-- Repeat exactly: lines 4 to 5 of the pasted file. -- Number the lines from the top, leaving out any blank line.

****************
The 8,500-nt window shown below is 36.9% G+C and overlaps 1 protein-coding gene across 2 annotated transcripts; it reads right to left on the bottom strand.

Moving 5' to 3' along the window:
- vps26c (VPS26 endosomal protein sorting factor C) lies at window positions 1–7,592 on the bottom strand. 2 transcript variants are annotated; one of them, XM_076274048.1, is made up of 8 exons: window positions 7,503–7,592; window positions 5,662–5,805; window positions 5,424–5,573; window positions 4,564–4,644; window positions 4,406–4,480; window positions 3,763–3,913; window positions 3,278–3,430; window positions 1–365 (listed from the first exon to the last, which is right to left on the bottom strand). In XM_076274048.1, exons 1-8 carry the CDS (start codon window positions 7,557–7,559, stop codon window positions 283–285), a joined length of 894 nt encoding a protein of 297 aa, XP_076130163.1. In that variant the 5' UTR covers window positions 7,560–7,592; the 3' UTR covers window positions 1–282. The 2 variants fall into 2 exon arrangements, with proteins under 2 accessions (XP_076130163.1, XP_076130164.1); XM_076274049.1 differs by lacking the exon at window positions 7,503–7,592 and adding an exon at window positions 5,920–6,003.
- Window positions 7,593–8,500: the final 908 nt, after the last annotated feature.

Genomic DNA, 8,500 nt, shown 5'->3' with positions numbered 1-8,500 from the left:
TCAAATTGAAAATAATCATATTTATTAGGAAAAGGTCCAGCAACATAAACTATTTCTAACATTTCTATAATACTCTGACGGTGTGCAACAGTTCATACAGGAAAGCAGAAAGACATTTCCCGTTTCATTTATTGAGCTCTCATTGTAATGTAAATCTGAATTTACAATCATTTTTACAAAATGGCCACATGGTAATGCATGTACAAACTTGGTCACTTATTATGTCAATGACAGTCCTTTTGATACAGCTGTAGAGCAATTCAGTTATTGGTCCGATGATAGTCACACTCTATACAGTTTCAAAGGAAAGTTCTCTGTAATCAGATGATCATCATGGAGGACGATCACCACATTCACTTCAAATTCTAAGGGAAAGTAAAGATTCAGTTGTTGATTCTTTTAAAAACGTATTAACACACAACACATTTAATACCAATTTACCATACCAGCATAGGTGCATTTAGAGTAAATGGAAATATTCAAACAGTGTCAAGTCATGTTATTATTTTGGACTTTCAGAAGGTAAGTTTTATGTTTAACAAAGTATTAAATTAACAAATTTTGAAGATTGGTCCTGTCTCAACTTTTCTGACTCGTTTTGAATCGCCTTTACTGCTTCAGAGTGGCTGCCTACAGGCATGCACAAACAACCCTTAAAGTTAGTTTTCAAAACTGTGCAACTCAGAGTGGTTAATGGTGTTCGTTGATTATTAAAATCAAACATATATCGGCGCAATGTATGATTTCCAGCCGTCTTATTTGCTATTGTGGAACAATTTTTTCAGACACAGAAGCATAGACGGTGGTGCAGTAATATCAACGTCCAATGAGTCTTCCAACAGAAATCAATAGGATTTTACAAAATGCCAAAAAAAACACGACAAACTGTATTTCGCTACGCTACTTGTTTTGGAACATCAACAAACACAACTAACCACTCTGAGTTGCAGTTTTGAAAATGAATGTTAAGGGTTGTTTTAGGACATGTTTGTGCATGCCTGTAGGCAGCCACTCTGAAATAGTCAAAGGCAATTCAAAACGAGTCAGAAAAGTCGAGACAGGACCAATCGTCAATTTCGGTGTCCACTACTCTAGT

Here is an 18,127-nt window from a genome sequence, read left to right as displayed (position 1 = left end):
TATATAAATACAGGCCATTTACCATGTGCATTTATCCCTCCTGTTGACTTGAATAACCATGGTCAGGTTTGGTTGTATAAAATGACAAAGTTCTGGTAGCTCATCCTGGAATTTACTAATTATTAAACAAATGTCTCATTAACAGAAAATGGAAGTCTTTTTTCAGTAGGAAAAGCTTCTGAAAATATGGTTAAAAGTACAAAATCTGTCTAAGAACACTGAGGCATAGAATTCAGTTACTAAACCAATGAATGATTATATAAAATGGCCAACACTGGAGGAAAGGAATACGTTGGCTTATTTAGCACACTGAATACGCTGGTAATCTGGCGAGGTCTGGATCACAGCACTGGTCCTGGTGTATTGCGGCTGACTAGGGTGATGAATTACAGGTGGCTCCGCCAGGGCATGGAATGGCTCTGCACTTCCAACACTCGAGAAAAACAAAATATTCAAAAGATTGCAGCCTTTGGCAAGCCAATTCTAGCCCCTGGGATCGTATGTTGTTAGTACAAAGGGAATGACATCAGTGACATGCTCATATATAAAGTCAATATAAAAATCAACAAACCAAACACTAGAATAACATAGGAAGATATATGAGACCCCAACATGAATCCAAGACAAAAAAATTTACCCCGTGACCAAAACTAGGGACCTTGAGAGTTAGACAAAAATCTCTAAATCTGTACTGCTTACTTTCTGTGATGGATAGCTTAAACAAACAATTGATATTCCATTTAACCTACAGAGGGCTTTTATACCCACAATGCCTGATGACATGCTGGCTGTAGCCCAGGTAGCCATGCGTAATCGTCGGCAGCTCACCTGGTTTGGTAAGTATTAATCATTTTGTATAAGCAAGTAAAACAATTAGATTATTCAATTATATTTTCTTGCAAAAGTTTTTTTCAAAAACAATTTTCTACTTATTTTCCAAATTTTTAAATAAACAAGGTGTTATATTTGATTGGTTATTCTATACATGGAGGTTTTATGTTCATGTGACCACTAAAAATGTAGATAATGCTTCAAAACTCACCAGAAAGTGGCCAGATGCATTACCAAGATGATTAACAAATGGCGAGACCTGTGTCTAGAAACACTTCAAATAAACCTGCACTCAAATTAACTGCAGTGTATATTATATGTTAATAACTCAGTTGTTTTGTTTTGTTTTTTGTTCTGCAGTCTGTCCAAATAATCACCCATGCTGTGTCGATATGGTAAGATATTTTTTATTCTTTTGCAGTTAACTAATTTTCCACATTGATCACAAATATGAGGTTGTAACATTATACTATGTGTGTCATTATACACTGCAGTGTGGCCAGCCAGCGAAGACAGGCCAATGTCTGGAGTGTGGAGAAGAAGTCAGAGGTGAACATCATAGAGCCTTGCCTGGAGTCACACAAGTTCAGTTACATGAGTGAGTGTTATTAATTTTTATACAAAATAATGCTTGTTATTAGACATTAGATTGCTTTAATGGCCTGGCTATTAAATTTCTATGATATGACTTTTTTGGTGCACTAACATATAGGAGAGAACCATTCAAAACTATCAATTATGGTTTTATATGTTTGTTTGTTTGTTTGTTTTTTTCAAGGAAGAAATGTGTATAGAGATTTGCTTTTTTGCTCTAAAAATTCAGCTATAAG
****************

- Window positions 7,593–8,500: the final 908 nt, after the last annotated feature.

Genomic DNA, 8,500 nt, shown 5'->3' with positions numbered 1-8,500 from the left: